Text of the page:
Yiddish Songs and Workers' Rights: Notes From the PJA Dinner
A couple of things became apparent during the Progressive Jewish Alliance’s annual gala in Los Angeles last week, factors which will surely shape the run-up to the 2012 election. These factors did not include the “Yiddish songs of the labor movement,” which were performed entertainingly enough by singer Cindy Paley as guests shmoozed pre-dinner, but are unlikely to be adopted as campaign anthems unless David Dubinsky rises from the grave and runs for office.
The fund-raising dinner held at Temple Sinai in Westwood, where the merger between the PJA and — what’s that other org? many of the evening’s speakers joked — ah yes, the Jewish Funds for Justice was officially announced, also featured as guest of honor U.S. Secretary of Labor Hilda Solis. A Latina and an L.A. native, Solis extolled the virtues of the country in which she rose from humble origins to a cabinet post. She received warm applause for praising the community organizer’s vocation, to which many in the packed banquet room, including Freedom Rider and PJA-founding member Ralph Fertig, had been called.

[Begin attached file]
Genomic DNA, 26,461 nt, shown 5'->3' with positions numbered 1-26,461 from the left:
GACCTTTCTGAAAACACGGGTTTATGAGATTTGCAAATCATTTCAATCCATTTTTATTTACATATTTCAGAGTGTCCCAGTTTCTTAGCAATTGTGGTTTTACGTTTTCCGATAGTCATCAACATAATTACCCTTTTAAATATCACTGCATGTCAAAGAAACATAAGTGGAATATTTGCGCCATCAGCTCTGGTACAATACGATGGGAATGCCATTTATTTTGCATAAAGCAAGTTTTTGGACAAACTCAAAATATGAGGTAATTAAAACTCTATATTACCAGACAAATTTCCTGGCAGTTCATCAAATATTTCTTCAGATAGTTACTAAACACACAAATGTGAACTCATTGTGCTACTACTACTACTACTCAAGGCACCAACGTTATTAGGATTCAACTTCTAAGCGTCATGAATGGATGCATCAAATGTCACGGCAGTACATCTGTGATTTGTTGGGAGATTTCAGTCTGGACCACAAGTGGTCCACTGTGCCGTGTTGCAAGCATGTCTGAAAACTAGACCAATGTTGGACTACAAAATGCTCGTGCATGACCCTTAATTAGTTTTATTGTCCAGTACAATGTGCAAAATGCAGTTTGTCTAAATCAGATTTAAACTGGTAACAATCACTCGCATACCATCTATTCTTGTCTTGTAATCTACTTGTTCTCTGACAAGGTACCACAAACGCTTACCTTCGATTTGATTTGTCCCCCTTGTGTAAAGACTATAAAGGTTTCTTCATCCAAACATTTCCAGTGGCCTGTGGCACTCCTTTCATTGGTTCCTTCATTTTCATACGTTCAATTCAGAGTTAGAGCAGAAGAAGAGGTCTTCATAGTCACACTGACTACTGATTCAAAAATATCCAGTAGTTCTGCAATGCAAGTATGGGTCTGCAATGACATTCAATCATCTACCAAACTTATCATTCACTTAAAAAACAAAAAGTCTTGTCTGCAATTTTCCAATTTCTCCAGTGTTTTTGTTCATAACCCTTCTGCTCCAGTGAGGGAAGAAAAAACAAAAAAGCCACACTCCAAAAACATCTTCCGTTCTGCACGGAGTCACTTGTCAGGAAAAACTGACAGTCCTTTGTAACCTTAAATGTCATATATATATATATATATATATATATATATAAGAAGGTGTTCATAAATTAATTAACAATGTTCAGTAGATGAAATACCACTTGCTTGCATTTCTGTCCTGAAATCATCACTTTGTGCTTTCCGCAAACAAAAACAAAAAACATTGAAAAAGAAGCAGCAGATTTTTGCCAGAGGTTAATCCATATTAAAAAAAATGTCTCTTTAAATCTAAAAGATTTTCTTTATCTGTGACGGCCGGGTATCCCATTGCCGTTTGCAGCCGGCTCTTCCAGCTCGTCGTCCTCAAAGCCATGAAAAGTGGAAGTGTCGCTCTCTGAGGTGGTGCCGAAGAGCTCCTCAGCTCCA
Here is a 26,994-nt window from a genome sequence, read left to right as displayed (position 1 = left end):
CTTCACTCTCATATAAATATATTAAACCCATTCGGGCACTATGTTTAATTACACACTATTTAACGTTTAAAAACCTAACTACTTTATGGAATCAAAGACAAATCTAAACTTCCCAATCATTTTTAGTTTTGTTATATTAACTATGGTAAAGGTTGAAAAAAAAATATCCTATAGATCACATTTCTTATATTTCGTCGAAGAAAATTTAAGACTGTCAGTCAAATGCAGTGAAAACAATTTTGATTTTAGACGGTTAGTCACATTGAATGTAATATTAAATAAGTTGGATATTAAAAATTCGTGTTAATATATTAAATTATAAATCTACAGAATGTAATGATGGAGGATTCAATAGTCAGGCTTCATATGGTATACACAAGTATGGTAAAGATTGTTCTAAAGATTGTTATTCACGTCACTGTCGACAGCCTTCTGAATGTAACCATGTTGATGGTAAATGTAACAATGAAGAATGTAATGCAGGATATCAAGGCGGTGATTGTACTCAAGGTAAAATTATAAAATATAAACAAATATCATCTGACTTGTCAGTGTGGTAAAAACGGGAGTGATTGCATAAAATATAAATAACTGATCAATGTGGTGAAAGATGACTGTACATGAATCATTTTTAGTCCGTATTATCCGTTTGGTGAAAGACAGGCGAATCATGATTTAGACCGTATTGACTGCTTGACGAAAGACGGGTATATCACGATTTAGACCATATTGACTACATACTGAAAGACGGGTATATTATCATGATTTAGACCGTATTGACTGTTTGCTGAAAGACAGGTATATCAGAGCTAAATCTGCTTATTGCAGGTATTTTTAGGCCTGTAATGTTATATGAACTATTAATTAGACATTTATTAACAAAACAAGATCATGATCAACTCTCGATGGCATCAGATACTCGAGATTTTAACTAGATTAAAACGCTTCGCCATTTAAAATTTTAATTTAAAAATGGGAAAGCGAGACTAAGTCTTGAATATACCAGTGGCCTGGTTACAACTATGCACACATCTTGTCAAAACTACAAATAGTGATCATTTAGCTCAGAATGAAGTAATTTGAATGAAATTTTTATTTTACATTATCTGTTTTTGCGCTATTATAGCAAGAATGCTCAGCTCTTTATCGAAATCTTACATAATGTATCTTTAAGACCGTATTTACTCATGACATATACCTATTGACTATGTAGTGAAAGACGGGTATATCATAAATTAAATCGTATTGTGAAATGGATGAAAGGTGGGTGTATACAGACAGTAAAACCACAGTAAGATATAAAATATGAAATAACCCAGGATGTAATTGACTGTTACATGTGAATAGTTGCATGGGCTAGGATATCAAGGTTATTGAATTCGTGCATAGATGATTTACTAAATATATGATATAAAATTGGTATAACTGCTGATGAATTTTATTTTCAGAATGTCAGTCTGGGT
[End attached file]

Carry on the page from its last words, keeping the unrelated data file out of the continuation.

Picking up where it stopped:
The warmest applause, however, came at the point in Solis’s speech when she hailed her boss, the President (another community organizer), saying she would be happy to serve Obama for another four years. And from the room’s unanimous reaction it was clear that the White House is wasting no time mobilizing its potent force of surrogates who are already on the campaign trail, firing up the Democratic base.
The second factor was the newly announced first campaign by the Merged Entities (a committee is deliberating on a new name for the org) championing the Domestic Workers Bill of Rights. The push for “ethical employment practices” urges employers to provide a living wage, overtime pay, insurance and contractual guarantees to household help. Two bills are currently moving through the legislative process — one in New York and the other in California, where last week PJA/JFJ activists lobbied lawmakers in Sacramento, and helped move AB 889 a few steps closer to passage, making the Merged Entities a political force as well as a force for change.
For as the Merged Entities continue to raise the labor issue in the coming months, more perilous looms the political pitfall for any candidates with an illegal nanny, undocumented yard worker, or repairman who might feel ill-used or underpaid. Squads of journalists are undoubtedly at this moment staking out playgrounds, eying those Spanish-speaking stroller-pushers and their blue-eyed charges, and chatting up the day-laborers outside Home Depot, the Domestic Workers Bill of Rights in hand, to catch unwary politicos.
Stay tuned for the next Nanny-gate, as well as the Merged Entities’ new name.